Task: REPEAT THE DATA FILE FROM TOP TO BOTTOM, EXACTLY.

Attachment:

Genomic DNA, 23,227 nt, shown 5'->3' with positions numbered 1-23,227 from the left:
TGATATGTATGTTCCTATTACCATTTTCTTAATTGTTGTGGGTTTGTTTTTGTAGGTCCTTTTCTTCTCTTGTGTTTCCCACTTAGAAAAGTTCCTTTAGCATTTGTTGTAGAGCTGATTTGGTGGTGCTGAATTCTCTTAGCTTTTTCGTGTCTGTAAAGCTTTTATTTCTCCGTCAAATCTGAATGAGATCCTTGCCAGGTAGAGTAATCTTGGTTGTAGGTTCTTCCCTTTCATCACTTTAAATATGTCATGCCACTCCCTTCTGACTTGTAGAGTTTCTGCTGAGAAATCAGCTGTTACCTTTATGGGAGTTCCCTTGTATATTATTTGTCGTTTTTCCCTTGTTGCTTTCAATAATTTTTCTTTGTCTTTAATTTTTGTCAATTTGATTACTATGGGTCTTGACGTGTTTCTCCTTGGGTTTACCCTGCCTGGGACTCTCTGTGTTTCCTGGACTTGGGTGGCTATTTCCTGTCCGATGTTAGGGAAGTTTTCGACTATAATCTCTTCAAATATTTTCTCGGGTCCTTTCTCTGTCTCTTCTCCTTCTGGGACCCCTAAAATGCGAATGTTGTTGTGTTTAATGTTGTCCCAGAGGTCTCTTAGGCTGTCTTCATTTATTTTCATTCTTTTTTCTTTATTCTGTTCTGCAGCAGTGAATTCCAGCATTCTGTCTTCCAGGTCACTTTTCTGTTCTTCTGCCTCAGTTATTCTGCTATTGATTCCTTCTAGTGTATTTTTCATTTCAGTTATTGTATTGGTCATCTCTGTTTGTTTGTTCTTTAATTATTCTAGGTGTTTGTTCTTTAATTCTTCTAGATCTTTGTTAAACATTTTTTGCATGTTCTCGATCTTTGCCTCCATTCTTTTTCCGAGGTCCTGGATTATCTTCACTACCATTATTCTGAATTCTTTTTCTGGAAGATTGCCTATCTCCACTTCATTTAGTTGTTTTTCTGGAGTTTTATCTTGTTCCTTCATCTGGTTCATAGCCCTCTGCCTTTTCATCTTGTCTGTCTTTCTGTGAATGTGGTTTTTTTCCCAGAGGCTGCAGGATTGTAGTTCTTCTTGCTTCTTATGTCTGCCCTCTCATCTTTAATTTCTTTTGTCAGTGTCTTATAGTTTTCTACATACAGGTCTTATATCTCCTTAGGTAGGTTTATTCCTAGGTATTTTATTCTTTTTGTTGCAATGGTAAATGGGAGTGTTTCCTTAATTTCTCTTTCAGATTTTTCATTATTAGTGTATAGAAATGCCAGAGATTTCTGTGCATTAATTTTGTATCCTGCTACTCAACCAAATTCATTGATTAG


Genomic DNA, 23,227 nt, shown 5'->3' with positions numbered 1-23,227 from the left:
TGATATGTATGTTCCTATTACCATTTTCTTAATTGTTGTGGGTTTGTTTTTGTAGGTCCTTTTCTTCTCTTGTGTTTCCCACTTAGAAAAGTTCCTTTAGCATTTGTTGTAGAGCTGATTTGGTGGTGCTGAATTCTCTTAGCTTTTTCGTGTCTGTAAAGCTTTTATTTCTCCGTCAAATCTGAATGAGATCCTTGCCAGGTAGAGTAATCTTGGTTGTAGGTTCTTCCCTTTCATCACTTTAAATATGTCATGCCACTCCCTTCTGACTTGTAGAGTTTCTGCTGAGAAATCAGCTGTTACCTTTATGGGAGTTCCCTTGTATATTATTTGTCGTTTTTCCCTTGTTGCTTTCAATAATTTTTCTTTGTCTTTAATTTTTGTCAATTTGATTACTATGGGTCTTGACGTGTTTCTCCTTGGGTTTACCCTGCCTGGGACTCTCTGTGTTTCCTGGACTTGGGTGGCTATTTCCTGTCCGATGTTAGGGAAGTTTTCGACTATAATCTCTTCAAATATTTTCTCGGGTCCTTTCTCTGTCTCTTCTCCTTCTGGGACCCCTAAAATGCGAATGTTGTTGTGTTTAATGTTGTCCCAGAGGTCTCTTAGGCTGTCTTCATTTATTTTCATTCTTTTTTCTTTATTCTGTTCTGCAGCAGTGAATTCCAGCATTCTGTCTTCCAGGTCACTTTTCTGTTCTTCTGCCTCAGTTATTCTGCTATTGATTCCTTCTAGTGTATTTTTCATTTCAGTTATTGTATTGGTCATCTCTGTTTGTTTGTTCTTTAATTATTCTAGGTGTTTGTTCTTTAATTCTTCTAGATCTTTGTTAAACATTTTTTGCATGTTCTCGATCTTTGCCTCCATTCTTTTTCCGAGGTCCTGGATTATCTTCACTACCATTATTCTGAATTCTTTTTCTGGAAGATTGCCTATCTCCACTTCATTTAGTTGTTTTTCTGGAGTTTTATCTTGTTCCTTCATCTGGTTCATAGCCCTCTGCCTTTTCATCTTGTCTGTCTTTCTGTGAATGTGGTTTTTTTCCCAGAGGCTGCAGGATTGTAGTTCTTCTTGCTTCTTATGTCTGCCCTCTCATCTTTAATTTCTTTTGTCAGTGTCTTATAGTTTTCTACATACAGGTCTTATATCTCCTTAGGTAGGTTTATTCCTAGGTATTTTATTCTTTTTGTTGCAATGGTAAATGGGAGTGTTTCCTTAATTTCTCTTTCAGATTTTTCATTATTAGTGTATAGAAATGCCAGAGATTTCTGTGCATTAATTTTGTATCCTGCTACTCAACCAAATTCATTGATTAG